— OyamO, Professor, Dept. of Theatre & Drama

It is only hours before the opening of a British adult farce, Nothing On, and the touring company is hurriedly running through a final dress rehearsal in the Grand Theatre, Weston-super-Mare, before the first audience arrives.

ACT I (Grand Theatre, Weston-super-Mare, Monday, January 14th)
During the first act, we are an audience to this production of a play within a play. The Nothing On cast is lovable, but mainly inept; however, we cheer for them under our breath and hope that they can pull it together and get the show on the road. Trying to pull this all together into some semblance of a presentable show is the director, Lloyd Dallas, who is sitting in the darkened auditorium shouting out directions and trying to get everybody ready for opening.

ACT II (Theatre Royal, Aston-under-Lyne, Wednesday matinee, February 13th)
For this act, we, the audience, are sitting backstage; the entire set has been turned 180 degrees. We can hear the actors performing out front, but what we see is the back side of the scenic flats, the stage manager trying to keep the action flowing and everybody happy, and the various antics of the actors offstage between their exits and entrances. The play has been on the road for one month now, and relationships between cast members, as well as the quality of Nothing On, have deteriorated. Most of the company is in a continual state of agitation, and this disorder is carrying over into the play, causing missed entrances, flubbed lines, and general hilarity. Act 3 is even more frenetic.

ACT III (Municipal Theatre, Stockton-on-Tees, Saturday, April 6th)
It is seven weeks later, and the tour is reaching an end. We, the audience, are out front again, watching a performance of Nothing On that has reached the point of complete and hilarious deterioration. The business of performing the show has become subordinate to the business of solving personal problems. Ultimately, however, they carry off the show – in some semblance.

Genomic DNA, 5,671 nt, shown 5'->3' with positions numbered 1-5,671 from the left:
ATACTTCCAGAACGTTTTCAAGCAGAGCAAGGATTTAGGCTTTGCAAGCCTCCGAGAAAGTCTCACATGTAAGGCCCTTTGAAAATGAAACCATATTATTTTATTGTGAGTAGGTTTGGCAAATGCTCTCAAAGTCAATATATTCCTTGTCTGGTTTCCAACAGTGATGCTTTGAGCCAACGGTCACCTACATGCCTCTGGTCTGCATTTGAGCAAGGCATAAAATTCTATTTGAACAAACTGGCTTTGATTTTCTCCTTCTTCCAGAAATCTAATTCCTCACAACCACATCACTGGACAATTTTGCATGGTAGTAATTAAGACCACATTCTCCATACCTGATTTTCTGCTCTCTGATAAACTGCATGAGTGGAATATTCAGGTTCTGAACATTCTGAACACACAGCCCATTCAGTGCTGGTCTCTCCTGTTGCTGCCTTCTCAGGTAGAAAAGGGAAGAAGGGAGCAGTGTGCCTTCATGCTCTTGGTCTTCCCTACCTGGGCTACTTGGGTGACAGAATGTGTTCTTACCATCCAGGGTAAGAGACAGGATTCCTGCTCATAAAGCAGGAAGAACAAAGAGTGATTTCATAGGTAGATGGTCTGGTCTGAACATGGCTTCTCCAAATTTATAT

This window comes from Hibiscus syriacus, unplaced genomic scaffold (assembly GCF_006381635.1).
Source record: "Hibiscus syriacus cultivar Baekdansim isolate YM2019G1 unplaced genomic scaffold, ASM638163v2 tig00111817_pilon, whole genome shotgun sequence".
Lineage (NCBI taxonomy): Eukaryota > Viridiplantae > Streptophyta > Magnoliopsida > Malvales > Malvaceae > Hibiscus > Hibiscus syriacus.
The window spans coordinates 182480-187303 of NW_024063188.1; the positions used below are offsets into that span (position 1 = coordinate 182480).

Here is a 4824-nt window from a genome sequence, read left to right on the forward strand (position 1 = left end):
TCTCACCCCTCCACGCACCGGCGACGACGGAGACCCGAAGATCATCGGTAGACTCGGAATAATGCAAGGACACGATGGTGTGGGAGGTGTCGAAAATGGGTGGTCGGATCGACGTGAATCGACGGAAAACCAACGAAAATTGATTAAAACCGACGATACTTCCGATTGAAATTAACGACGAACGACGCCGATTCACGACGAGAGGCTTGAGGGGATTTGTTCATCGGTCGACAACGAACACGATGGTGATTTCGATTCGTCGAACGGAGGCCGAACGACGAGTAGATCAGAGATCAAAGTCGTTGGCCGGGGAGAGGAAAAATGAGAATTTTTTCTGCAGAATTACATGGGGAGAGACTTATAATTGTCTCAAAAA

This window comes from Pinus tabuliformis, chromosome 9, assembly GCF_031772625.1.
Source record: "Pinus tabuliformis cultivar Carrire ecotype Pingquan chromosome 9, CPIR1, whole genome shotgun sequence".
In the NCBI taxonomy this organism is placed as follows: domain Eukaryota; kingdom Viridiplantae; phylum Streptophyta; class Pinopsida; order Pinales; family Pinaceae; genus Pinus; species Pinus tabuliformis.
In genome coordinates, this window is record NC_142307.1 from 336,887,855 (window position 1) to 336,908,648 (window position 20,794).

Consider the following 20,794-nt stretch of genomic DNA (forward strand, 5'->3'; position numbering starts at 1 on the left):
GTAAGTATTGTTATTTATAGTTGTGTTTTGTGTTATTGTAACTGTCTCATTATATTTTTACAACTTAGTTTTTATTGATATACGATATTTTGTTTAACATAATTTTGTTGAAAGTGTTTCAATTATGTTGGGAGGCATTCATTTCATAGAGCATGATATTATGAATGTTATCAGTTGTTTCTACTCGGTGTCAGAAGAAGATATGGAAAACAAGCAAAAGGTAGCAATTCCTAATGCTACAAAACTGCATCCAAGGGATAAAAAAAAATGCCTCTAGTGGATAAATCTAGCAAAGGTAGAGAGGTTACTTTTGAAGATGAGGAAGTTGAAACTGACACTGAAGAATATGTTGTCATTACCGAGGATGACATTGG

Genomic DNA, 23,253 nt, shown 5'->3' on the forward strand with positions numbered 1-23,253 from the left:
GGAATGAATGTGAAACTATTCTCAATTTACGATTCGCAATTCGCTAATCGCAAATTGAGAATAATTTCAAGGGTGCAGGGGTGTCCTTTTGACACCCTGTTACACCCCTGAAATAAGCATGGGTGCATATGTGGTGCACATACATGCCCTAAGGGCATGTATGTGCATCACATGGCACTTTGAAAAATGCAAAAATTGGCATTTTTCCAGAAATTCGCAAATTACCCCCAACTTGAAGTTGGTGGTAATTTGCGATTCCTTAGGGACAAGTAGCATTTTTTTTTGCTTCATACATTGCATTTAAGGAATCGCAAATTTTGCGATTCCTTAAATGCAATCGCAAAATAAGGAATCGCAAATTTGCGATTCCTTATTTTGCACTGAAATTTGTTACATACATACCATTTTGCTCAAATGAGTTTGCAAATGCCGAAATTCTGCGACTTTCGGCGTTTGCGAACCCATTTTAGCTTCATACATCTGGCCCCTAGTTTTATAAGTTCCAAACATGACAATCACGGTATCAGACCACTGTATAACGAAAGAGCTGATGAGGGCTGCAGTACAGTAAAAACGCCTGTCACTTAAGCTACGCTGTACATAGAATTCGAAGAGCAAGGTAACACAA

— Synopsis courtesy of and excerpted from the Utah Shakespeare Festival

IF IT’S TUESDAY IT MUST BE SCUNTHORPE!
After having been involved as an actor and director with numerous productions of Noises Off, I can quite safely say it is one of the most complex and difficult shows to perform or direct. However, the reward for all the arduous work, pitch perfect timing and the flawless precision required to make the show appear effortless is the audience’s reaction, frequently continuous and uproarious laughter. Even though I have sworn more than once never to be involved with this grueling show again, there is more than one reason I would plunge right in “one more time.” Apart from being a joy to perform or direct, Noises Off was where I first met my wonderful, brilliant, and beautiful wife, Pamela. When we returned to the Olney Theatre in Maryland for a tenth-anniversary revival of the show, I proposed to her on stage, during the curtain call, in front of four hundred patrons. I’m immensely pleased she didn’t say no.

— John Neville-Andrews